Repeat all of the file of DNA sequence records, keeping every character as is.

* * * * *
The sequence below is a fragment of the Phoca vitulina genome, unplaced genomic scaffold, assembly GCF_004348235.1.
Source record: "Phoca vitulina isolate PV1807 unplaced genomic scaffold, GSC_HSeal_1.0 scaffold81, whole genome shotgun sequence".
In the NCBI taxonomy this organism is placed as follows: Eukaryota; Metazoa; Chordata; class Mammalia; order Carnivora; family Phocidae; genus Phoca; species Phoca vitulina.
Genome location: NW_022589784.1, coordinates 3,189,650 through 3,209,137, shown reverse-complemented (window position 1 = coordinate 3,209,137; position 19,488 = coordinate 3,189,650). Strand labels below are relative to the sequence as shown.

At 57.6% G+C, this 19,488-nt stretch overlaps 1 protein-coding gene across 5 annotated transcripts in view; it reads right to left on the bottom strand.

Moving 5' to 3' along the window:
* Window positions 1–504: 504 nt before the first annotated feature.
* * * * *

The sequence below is a fragment of the Phoca vitulina genome, unplaced genomic scaffold, assembly GCF_004348235.1.
Source record: "Phoca vitulina isolate PV1807 unplaced genomic scaffold, GSC_HSeal_1.0 scaffold81, whole genome shotgun sequence".
In the NCBI taxonomy this organism is placed as follows: Eukaryota; Metazoa; Chordata; class Mammalia; order Carnivora; family Phocidae; genus Phoca; species Phoca vitulina.
Genome location: NW_022589784.1, coordinates 3,189,650 through 3,209,137, shown reverse-complemented (window position 1 = coordinate 3,209,137; position 19,488 = coordinate 3,189,650). Strand labels below are relative to the sequence as shown.

At 57.6% G+C, this 19,488-nt stretch overlaps 1 protein-coding gene across 5 annotated transcripts in view; it reads right to left on the bottom strand.

Moving 5' to 3' along the window:
* Window positions 1–504: 504 nt before the first annotated feature.